Allison Malkin ICR, IR
Gary Friedman Chairman and CEO
Jack Preston CFO
Steven Zaccone Citigroup
Adrienne Yih Barclays
Curtis Nagle Bank of America
Max Rakhlenko Cowen & Company
Steven Forbes Guggenheim
Anthony Chukumba Loop Capital Markets
Michael Lasser UBS
Brad Thomas KeyBanc Capital Markets
Tami Zakaria JPMorgan
Cristina Fernández Telsey Advisory Group
Peter Benedict Baird
Zach Fadem Wells Fargo
Call transcript

Ladies and gentlemen, thank you for standing by, and welcome to the RH Fourth Quarter 2020 Conference Call. [Operator Instructions] As a reminder, today's call is being recorded. I would now like to turn the call over to your host, Ms. Allison Malkin of ICR.

Allison Malkin

Thank you. Good afternoon, everyone. Thank you for joining us for our fourth quarter and fiscal year 2020 Q&A conference call.

Joining me today are Gary Friedman, Chairman and CEO; and Jack Preston, CFO.

Before we start, I would like to remind you of our legal disclaimer that we will make certain statements today that are forward-looking within the meaning of the federal securities laws, including statements about the outlook of our business and other matters referenced in our press release issued today. These forward-looking statements involve a number of risks and uncertainties that could cause actual results to differ materially. Please refer to our SEC filings, as well as our press release issued today, for a more detailed description of the risk factors that may affect our results. Please also note that these forward-looking statements reflect our opinions only as of the date of this call, and we undertake no obligation to revise or publicly release the results of any revision to these forward-looking statements in light of new information or future events. Also, during this call, we may discuss non-GAAP financial measures, which adjust our GAAP results to eliminate the impact of certain items.

You will find additional information regarding these non-GAAP financial measures and a reconciliation of these non-GAAP to GAAP measures in today's financial results released. A live broadcast of this call is also available on the Investor Relations section of our website at With that, I'll turn the call over to Gary for opening remarks.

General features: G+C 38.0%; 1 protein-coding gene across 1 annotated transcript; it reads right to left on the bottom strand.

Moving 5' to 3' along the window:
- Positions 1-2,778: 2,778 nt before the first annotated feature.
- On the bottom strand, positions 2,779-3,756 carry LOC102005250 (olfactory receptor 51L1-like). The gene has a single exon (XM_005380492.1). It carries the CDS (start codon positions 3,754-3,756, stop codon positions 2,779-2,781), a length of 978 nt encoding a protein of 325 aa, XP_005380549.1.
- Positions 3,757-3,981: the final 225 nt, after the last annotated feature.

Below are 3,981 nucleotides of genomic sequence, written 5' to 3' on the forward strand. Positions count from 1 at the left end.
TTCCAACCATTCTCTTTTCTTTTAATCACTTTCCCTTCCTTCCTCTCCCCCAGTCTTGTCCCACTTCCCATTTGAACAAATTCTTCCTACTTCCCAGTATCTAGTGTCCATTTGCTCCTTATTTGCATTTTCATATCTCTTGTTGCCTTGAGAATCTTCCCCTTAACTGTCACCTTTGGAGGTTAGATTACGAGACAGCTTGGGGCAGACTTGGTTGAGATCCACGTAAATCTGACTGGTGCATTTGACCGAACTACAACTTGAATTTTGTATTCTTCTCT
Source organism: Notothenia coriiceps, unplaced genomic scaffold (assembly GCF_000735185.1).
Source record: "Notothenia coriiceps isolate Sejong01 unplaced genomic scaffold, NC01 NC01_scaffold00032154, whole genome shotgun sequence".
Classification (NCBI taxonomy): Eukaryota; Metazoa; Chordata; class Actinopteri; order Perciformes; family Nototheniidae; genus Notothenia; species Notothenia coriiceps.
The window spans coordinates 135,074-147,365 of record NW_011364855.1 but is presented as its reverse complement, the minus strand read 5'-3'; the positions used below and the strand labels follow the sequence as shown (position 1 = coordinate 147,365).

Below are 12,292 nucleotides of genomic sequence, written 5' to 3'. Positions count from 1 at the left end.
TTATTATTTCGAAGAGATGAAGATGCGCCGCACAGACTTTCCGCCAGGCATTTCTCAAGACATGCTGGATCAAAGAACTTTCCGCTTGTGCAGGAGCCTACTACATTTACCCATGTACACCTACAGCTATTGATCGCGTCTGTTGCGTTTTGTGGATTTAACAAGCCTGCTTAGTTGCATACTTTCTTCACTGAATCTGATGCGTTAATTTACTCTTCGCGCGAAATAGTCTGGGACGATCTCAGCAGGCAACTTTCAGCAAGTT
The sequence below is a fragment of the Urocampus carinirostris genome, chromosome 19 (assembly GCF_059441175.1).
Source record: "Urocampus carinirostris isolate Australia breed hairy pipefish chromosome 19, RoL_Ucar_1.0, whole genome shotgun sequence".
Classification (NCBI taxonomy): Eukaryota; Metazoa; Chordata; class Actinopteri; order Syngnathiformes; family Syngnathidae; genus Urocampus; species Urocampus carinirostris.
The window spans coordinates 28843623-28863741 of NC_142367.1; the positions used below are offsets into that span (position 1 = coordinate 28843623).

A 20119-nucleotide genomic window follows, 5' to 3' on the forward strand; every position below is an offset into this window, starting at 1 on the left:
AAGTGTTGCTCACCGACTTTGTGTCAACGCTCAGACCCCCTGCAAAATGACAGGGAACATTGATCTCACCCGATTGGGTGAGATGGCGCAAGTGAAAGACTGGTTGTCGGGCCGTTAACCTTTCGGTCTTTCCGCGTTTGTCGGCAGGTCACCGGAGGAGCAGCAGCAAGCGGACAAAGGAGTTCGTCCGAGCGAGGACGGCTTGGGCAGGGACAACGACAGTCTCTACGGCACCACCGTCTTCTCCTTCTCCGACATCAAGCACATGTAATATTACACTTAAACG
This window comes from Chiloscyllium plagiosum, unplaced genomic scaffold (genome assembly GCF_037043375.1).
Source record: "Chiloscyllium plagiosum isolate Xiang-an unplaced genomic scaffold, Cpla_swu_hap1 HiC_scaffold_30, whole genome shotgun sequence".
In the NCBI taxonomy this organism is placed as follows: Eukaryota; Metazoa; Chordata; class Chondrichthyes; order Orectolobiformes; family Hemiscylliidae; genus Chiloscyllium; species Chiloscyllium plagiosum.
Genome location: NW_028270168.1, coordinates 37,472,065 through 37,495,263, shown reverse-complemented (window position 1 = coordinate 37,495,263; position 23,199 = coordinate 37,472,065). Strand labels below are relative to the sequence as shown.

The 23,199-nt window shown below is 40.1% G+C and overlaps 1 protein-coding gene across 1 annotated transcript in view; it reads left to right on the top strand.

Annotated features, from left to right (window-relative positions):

Gary Friedman

Great, thank you. Good afternoon, everyone and thank you for joining us. We're going to get to try a different format for this call. It's been recommended to us and many of you sometimes are scrambling and don't necessarily get a chance to read the letter before the call starts since there's only an hour between we put out the release and we've had a suggestion to start with the letter and read the letter. And then that way everybody's grounded and what we just said and it might just elevate and improve the quality of the dialogue as we go forward.

So I'm going to start with reading the shareholder letter that we just released. To our people, partners and shareholders, as we anniversary what has been one of the most difficult years in recent history and as we begin to see the light at the end of the dark tunnel of this deadly and disruptive virus, we do so with a greater appreciation for our freedom and the simple gestures in life like a handshake or a hug.

We also turn this corner knowing that we used our time wisely to reimagine and reinvent ourselves once again. In times of turmoil, humans tend to move in herds hunkering down and finding comfort and conformity. Even those who analyze and report the news seem to find reassurance in replication, trying to fit everything into a predictable pandemic piles of headlines we've all been reading. We for example have been put into this there's no place like home pile. Others have been placed into the e-commerce is everything pile. Both are actually good piles because every one of those you were looked upon favorably whether you're on the top or the bottom of the pile. I believe many on Wall Street are managing their portfolios in piles, looking through the reading glasses when they really need a microscope and a telescope. A microscope to search for the details and differences in those rare brands and businesses who belong anywhere with the pile and a telescope to see the opportunities that they will exploit post this pandemic. Since we the people of team RH generally move in the opposite direction of the herd are allergic to hunkering down and surely don't fully believe we belong in the pandemic pile. We've taken a shot at four simple headlines that require neither a microscope nor a telescope. The four P's that give you an insight into what you might expect us to do next because while most of the world that this past year sheltering in place we've spent the time reimagining and reinventing ourselves at a never before seen pace.

So let me talk about these four Ps: our product, our performance, our prospects and our people.